downsizing

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Downsizing

A company's reduction in the number of employees, number of bureaucratic levels, and overall size in an attempt to increase efficiency and profitability.

Downsize

To reduce the size of a company. A company downsizes when its operations are perceived to become inefficient and it wishes to concentrate on certain competencies in order to improve profitability and reduce expenses. Downsizing often reduces the number of jobs at the company. Because downsizing reduces expenses, it often increases the company's value and/or dividends for shareholders.

downsizing

  1. the use of PERSONAL COMPUTERS in a business in place of large mainframe computers. The introduction of smaller, faster and more cost-effective microprocessors has made it possible for tasks which formerly could only be performed by mainframe computers to be carried out at the personal workstation level, allowing a greater devolution of DATA PROCESSING down to the ‘desk top’.
  2. a term for policies aimed at organizational contraction, usually leading to REDUNDANCY for some employees. The oft-stated rationale for downsizing is that a smaller, more flexible ORGANIZATION will be able to respond better to market forces. Cost reduction, however, is probably an equally important motive. See DELAYERING, RIGHTSIZING.

downsizing

a term used to describe the contraction of a firm's operations to make it ‘leaner and fitter’. The general aim of downsizing is to reduce costs and, by creating a smaller, more flexible organization, make the firm better able to respond quickly to changes in its markets. Downsizing frequently occurs during periods of falling demand or intense competition, and it often involves redundancies or earlier retirements among the workforce. Downsizing may also result from productivity improvements associated with technological changes that enable firms to produce the same or greater outputs with fewer employees.
References in periodicals archive ?
Most definitions of the phenomenon of downsizing assume it is applied as a measure to improve an organization's results (Freeman and Cameron, 1993; Cameron, 1994; McKinley et al.
Other studies have shown that reduced productivity following downsizing may be counterbalanced by savings in personnel costs (Baumol et al., 2003; Cappelli, 2000).
Why do firms resort to downsizing? What are the driving forces?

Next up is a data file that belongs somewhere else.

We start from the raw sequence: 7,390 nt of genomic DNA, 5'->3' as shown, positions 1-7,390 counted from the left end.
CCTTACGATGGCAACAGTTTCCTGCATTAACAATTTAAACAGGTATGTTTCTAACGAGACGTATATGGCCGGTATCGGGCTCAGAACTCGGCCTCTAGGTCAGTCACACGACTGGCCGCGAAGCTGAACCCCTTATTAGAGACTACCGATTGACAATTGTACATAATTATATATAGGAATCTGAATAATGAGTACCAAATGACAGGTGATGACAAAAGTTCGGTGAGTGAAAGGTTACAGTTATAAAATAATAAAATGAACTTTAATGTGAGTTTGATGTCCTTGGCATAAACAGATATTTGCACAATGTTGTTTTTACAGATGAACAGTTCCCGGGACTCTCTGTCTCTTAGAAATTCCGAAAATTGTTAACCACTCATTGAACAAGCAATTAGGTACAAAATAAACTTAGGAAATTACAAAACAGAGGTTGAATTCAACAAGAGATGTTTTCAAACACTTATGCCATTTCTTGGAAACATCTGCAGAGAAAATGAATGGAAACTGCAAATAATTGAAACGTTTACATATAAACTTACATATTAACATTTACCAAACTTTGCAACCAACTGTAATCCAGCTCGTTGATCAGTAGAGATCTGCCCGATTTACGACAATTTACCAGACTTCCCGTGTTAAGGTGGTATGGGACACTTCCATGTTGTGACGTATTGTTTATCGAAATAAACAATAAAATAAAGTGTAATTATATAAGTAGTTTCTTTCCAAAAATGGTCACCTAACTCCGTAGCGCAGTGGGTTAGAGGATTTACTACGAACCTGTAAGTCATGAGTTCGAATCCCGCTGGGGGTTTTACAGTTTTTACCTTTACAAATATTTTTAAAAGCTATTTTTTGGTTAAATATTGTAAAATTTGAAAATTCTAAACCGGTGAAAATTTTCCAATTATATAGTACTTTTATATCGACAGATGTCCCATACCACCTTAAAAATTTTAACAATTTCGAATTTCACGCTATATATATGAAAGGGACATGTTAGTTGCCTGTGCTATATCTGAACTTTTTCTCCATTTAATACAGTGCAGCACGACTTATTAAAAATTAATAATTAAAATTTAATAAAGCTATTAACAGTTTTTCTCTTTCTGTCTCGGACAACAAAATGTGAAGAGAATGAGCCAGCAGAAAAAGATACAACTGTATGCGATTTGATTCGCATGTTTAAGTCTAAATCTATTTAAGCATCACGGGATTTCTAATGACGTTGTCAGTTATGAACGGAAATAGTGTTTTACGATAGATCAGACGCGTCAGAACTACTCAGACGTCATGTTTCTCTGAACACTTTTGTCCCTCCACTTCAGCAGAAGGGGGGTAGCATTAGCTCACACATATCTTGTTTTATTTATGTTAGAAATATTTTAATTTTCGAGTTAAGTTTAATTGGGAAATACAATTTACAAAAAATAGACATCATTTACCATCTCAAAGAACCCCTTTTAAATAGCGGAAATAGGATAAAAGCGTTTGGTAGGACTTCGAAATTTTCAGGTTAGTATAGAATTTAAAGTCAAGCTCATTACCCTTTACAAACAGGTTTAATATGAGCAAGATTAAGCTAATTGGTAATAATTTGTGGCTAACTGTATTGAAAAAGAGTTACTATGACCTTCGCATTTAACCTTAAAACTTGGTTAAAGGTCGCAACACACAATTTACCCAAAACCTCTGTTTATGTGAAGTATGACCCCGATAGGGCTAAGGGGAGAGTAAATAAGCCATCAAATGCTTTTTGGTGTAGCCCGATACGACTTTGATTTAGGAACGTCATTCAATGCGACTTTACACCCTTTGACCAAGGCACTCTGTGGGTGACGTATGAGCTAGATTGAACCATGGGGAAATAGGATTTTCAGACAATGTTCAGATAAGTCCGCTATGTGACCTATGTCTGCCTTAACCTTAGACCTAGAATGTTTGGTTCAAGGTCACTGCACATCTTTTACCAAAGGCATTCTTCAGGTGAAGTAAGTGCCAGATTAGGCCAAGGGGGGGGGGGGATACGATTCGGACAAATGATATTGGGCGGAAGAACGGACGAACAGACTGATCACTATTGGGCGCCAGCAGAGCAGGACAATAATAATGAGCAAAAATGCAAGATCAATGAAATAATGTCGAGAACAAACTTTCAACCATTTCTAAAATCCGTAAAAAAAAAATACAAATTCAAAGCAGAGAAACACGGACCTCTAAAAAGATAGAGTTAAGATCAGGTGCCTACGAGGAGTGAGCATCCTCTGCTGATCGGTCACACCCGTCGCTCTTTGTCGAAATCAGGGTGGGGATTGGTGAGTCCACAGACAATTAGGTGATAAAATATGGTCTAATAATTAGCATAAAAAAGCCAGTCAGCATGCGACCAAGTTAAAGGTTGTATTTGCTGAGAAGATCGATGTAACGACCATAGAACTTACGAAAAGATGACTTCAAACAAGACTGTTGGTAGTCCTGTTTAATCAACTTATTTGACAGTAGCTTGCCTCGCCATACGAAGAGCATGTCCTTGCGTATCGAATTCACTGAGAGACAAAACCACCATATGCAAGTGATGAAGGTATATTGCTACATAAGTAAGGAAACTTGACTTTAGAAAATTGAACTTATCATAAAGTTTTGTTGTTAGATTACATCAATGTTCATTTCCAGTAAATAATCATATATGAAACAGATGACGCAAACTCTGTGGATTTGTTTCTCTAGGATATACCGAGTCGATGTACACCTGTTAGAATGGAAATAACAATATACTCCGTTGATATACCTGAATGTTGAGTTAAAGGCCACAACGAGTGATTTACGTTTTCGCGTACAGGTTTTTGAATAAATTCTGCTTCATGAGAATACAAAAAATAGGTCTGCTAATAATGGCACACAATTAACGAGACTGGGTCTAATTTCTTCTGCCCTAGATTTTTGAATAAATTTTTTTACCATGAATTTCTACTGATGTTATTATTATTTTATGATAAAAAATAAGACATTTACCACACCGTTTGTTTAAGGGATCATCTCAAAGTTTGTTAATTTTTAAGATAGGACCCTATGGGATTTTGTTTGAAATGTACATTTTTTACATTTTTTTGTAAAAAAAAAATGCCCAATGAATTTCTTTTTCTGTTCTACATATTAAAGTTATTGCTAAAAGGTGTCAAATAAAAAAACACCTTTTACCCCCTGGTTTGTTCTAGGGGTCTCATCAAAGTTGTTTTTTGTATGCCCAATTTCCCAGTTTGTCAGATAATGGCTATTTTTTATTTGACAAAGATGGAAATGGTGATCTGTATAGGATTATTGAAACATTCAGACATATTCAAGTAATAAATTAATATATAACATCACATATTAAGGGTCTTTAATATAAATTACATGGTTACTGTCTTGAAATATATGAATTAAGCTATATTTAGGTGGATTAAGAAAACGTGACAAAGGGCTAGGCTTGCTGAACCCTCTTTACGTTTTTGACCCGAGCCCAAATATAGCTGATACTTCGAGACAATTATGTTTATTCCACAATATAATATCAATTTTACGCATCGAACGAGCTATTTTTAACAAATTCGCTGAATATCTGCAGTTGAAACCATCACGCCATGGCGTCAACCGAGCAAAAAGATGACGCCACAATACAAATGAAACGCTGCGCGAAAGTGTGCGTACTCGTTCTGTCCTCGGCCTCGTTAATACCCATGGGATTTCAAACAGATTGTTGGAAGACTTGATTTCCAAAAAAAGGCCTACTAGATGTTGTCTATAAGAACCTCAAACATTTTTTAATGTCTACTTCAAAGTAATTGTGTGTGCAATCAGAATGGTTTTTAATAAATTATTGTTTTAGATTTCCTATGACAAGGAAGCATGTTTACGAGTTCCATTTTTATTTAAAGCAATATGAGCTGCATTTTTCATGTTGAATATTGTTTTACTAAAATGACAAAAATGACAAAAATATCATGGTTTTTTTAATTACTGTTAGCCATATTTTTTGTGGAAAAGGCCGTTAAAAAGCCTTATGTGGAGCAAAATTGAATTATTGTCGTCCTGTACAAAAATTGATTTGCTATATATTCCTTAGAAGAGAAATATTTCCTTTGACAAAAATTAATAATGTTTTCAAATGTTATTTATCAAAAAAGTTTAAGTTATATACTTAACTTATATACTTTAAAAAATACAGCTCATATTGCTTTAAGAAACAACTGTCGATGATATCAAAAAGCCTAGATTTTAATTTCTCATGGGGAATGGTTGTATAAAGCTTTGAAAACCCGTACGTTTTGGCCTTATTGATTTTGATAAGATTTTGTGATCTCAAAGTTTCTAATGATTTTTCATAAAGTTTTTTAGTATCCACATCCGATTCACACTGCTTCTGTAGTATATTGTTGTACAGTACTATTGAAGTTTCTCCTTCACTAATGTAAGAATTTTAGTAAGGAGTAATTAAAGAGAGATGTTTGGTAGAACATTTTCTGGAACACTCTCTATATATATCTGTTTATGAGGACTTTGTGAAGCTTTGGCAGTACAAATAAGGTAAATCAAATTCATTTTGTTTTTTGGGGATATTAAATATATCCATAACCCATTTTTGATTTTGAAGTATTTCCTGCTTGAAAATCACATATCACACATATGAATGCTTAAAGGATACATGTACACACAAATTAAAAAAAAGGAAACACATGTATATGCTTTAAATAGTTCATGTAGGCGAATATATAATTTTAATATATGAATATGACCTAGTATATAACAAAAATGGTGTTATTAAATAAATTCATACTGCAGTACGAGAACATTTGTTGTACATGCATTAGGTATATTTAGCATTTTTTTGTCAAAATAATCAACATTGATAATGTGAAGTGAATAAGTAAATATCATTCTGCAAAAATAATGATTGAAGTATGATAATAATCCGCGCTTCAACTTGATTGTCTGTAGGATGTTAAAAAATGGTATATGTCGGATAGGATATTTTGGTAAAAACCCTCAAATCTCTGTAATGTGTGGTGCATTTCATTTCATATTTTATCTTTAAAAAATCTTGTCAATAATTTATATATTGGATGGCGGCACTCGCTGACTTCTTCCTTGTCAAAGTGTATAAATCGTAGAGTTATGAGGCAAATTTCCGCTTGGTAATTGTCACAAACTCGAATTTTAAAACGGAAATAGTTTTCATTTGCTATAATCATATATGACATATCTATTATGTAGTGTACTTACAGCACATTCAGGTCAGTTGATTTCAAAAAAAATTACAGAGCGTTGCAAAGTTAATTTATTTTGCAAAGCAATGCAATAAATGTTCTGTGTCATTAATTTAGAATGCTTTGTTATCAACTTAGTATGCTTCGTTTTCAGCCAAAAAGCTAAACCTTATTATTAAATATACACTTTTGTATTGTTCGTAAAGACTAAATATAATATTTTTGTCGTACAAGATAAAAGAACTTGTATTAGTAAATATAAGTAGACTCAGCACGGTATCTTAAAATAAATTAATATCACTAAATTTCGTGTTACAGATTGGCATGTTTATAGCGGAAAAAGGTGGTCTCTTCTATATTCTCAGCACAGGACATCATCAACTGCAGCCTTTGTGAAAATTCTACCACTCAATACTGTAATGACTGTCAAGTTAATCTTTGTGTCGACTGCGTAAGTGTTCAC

Downsizing has deep financial, organizational, and social consequences, covered extensively in the change management literature.
Participants were interviewed within 6 months of the completion of downsizing in their organization.
Three experts in the area of downsizing research reviewed the themes and supported the structure that had been developed.
(4) We measured group downsizing in the same way as population downsizing: the sum of the number of members of the same group that downsized over the previous three years, minus downsizings by the focal firm, divided by the number of firms in the group minus the focal firm, multiplied by three.
Table 1 Annual Downsizing Rate (*) Size of downsizing 1990 1991 1992 1993 1994 1995 1996 1997 2% or more .175 .126 .142 .191 .311 .438 .513 .518 5% or more .059 .038 .049 .106 .159 .205 .240 .222 10% or more .027 .016 .015 .042 .074 .085 .071 .075 (*)Number of downsizings divided by number of firms in sample.
A company that is part of the 1988 S & P 500 will be included, provided they have a downsizing action, regardless of their membership from 1990 to 1992.
Day t=0 will be designated as the day of downsizing announcement as indicated in The Wall Street Journal.
Respondents were asked to rate their performance, compared to their average performance prior to the downsizing, on 11 different aspects including quality of work, productivity, assuming responsibility, and amount of effort expended on the job.
This is one of a very few studies to examine job- and organization-related factors from the initial phases of organizational downsizing through the downsizing phases of voluntary departures and then involuntary departures to the post-downsizing period.